CAPITOL HILL — House Democrats will move quickly to challenge U.S. President Donald Trump’s declaration of a national emergency at the U.S.-Mexico border, in order to shift billions of dollars from defense to construction of a southern border wall.
House Speaker Nancy Pelosi of California told reporters lawmakers will vote Tuesday on a resolution Congressman Joaquin Castro, a Democrat from Texas, filed Friday that would attempt to reverse the president’s move. As of Friday morning, Castro said 226 to 227 House members have pledged to support the bill. One Republican Congressman, Rep. Justin Amash from Michigan has also signed on. Many more will likely sign on in the coming days.
Here are six things you should know about this historic controversy:
What is a national emergency?
A declaration of a national emergency gives a president the power to temporarily address an urgent situation that the U.S. Congress may not have time to immediately react to.
The U.S. Constitution does not specifically address the issue of a president declaring a national emergency. The 1976 National Emergencies Act, however, grants a president the authority to make that move with limitations that prevent the emergency from continuing indefinitely. Congress has given the president that power 58 times since 1979, including 31 declared national emergencies that are still in effect. The others were eliminated through congressional action.
Previous national emergencies have been declared for natural disasters such as floods and hurricanes or in the case of the September 11, 2011, terrorist attacks.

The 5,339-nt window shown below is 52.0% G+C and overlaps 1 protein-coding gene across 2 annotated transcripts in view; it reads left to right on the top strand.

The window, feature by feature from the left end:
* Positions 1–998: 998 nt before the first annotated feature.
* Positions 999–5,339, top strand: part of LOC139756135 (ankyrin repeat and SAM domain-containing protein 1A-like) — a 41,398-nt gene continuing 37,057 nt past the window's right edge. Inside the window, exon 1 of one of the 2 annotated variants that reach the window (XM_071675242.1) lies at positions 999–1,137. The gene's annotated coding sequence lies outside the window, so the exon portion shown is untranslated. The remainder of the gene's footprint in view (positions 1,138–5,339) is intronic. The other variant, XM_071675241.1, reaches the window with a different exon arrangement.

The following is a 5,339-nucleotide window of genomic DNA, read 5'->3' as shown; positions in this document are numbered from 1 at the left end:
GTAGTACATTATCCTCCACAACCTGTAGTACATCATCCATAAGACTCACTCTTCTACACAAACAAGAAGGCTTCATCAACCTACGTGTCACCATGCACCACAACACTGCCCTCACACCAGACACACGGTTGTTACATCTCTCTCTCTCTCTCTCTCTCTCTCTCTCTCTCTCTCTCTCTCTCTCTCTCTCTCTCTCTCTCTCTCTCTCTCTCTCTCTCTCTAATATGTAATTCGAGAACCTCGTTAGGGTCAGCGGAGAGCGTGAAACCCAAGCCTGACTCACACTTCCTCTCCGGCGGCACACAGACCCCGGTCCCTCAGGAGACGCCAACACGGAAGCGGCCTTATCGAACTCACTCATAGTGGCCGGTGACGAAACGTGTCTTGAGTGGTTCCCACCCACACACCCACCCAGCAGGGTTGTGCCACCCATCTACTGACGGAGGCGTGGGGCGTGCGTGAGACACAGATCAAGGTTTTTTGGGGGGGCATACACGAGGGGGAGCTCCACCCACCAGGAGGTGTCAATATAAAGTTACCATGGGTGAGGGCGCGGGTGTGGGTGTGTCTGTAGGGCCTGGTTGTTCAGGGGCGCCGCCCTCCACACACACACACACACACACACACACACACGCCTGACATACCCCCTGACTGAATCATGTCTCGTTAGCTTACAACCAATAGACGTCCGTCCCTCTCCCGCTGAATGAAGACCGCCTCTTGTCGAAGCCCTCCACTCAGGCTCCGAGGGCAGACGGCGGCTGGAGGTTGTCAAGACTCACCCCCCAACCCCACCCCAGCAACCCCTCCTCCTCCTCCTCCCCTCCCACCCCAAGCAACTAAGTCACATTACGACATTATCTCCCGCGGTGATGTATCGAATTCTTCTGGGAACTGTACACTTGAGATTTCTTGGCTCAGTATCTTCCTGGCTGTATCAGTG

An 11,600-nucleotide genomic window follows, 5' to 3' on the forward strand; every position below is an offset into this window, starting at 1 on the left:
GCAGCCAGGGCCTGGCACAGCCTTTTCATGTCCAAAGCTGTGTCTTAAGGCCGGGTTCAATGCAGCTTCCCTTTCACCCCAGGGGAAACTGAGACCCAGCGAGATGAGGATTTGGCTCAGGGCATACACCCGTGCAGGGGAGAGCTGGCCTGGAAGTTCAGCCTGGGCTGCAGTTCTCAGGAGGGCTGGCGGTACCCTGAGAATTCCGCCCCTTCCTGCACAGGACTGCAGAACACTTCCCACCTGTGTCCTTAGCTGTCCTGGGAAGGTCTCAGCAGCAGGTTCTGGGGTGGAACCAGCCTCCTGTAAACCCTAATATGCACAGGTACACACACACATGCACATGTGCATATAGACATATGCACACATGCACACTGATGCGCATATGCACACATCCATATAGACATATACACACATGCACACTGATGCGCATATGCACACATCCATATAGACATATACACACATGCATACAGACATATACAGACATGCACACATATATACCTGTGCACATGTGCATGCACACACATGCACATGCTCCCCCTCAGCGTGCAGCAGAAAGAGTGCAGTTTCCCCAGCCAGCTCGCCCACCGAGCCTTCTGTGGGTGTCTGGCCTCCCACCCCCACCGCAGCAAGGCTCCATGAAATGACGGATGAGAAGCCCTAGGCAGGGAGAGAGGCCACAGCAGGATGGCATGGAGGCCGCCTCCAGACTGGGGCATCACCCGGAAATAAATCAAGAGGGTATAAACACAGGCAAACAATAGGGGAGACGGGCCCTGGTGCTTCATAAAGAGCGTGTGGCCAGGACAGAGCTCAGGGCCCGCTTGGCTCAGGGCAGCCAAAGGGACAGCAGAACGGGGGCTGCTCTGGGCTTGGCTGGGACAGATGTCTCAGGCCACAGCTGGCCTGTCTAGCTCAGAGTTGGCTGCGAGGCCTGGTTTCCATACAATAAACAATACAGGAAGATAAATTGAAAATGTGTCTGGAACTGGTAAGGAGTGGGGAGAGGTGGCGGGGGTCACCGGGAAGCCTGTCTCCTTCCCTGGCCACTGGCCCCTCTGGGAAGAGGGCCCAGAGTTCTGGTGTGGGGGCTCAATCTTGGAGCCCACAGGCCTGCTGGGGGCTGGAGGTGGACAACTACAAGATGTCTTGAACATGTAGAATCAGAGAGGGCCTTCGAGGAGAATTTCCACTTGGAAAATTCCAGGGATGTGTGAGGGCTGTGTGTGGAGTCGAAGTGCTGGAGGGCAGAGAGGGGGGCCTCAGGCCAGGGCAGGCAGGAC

WATCH: National Emergency Explained
Why does the U.S. Congress have the final say on declaring a national emergency?
It’s all a matter of money and of power. The U.S. Constitution gives Congress “the power of the purse,” a phrase lawmakers often repeat to emphasize their crucial role in setting the budget for the United States and then specifying how money should be spent through appropriations legislation.
In the current controversy, Congress was willing to provide just $1.37 billion in new funds for Trump’s proposed wall construction, while the president demanded nearly $6 billion. At that point, Trump declared an emergency.
Congressional oversight also prevents a president from unilaterally seizing power. National emergency declarations have no set definition or limits, making the move open to abuse. Past presidents have used emergencies to declare war and — in the case of President Franklin Roosevelt in 1942 – to intern thousands of Japanese-Americans during World War II.
Has Congress ever reversed a national emergency?
Under that 1976 act, once the president acts, the Congress is supposed to meet to decide whether to continue the emergency or to terminate it. Lawmakers can vote at any time to terminate the emergency, requiring majorities of the House and the Senate.
If the House Democratic resolution introduced Friday passes both chambers of Congress and survives a veto, the president would not be able to move money already earmarked for Department of Defense projects to fund construction of sections of a wall at the U.S.-Mexico border. But Congress has never blocked presidential action this way before.